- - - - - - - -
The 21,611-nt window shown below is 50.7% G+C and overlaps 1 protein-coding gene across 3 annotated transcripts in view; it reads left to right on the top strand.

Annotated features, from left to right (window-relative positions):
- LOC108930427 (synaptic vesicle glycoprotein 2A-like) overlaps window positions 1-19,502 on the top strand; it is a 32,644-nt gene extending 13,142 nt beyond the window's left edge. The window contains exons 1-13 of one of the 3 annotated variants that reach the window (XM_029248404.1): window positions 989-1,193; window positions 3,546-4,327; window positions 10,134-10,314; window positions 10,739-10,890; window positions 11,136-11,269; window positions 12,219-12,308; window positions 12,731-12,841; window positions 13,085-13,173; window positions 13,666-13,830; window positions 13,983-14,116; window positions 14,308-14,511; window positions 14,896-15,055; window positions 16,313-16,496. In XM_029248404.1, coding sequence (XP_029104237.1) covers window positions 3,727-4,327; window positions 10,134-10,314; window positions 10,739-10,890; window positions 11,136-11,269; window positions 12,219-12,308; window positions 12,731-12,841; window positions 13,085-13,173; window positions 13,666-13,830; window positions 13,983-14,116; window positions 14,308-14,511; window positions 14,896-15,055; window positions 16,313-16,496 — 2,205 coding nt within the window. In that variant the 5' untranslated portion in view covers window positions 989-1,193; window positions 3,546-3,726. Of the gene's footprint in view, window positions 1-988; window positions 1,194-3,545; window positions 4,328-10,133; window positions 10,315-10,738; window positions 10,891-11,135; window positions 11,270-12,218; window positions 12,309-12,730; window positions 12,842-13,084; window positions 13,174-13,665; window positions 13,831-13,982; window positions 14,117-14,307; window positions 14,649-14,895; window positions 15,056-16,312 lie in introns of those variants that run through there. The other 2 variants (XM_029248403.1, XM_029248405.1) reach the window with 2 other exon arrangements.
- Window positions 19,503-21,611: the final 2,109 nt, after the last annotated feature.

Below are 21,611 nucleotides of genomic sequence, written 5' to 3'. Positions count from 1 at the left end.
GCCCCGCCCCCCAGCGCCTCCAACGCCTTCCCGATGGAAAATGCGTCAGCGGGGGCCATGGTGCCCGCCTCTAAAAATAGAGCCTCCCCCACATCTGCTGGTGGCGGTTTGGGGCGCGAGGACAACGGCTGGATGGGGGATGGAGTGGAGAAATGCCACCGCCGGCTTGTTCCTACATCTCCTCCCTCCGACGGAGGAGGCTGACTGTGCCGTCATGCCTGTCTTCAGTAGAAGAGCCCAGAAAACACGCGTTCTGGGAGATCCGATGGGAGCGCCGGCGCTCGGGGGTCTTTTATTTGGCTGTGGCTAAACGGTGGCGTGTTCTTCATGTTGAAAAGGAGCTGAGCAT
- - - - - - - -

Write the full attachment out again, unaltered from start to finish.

The 21,611-nt window shown below is 50.7% G+C and overlaps 1 protein-coding gene across 3 annotated transcripts in view; it reads left to right on the top strand.

Annotated features, from left to right (window-relative positions):
- LOC108930427 (synaptic vesicle glycoprotein 2A-like) overlaps window positions 1-19,502 on the top strand; it is a 32,644-nt gene extending 13,142 nt beyond the window's left edge. The window contains exons 1-13 of one of the 3 annotated variants that reach the window (XM_029248404.1): window positions 989-1,193; window positions 3,546-4,327; window positions 10,134-10,314; window positions 10,739-10,890; window positions 11,136-11,269; window positions 12,219-12,308; window positions 12,731-12,841; window positions 13,085-13,173; window positions 13,666-13,830; window positions 13,983-14,116; window positions 14,308-14,511; window positions 14,896-15,055; window positions 16,313-16,496. In XM_029248404.1, coding sequence (XP_029104237.1) covers window positions 3,727-4,327; window positions 10,134-10,314; window positions 10,739-10,890; window positions 11,136-11,269; window positions 12,219-12,308; window positions 12,731-12,841; window positions 13,085-13,173; window positions 13,666-13,830; window positions 13,983-14,116; window positions 14,308-14,511; window positions 14,896-15,055; window positions 16,313-16,496 — 2,205 coding nt within the window. In that variant the 5' untranslated portion in view covers window positions 989-1,193; window positions 3,546-3,726. Of the gene's footprint in view, window positions 1-988; window positions 1,194-3,545; window positions 4,328-10,133; window positions 10,315-10,738; window positions 10,891-11,135; window positions 11,270-12,218; window positions 12,309-12,730; window positions 12,842-13,084; window positions 13,174-13,665; window positions 13,831-13,982; window positions 14,117-14,307; window positions 14,649-14,895; window positions 15,056-16,312 lie in introns of those variants that run through there. The other 2 variants (XM_029248403.1, XM_029248405.1) reach the window with 2 other exon arrangements.
- Window positions 19,503-21,611: the final 2,109 nt, after the last annotated feature.

Below are 21,611 nucleotides of genomic sequence, written 5' to 3'. Positions count from 1 at the left end.
GCCCCGCCCCCCAGCGCCTCCAACGCCTTCCCGATGGAAAATGCGTCAGCGGGGGCCATGGTGCCCGCCTCTAAAAATAGAGCCTCCCCCACATCTGCTGGTGGCGGTTTGGGGCGCGAGGACAACGGCTGGATGGGGGATGGAGTGGAGAAATGCCACCGCCGGCTTGTTCCTACATCTCCTCCCTCCGACGGAGGAGGCTGACTGTGCCGTCATGCCTGTCTTCAGTAGAAGAGCCCAGAAAACACGCGTTCTGGGAGATCCGATGGGAGCGCCGGCGCTCGGGGGTCTTTTATTTGGCTGTGGCTAAACGGTGGCGTGTTCTTCATGTTGAAAAGGAGCTGAGCAT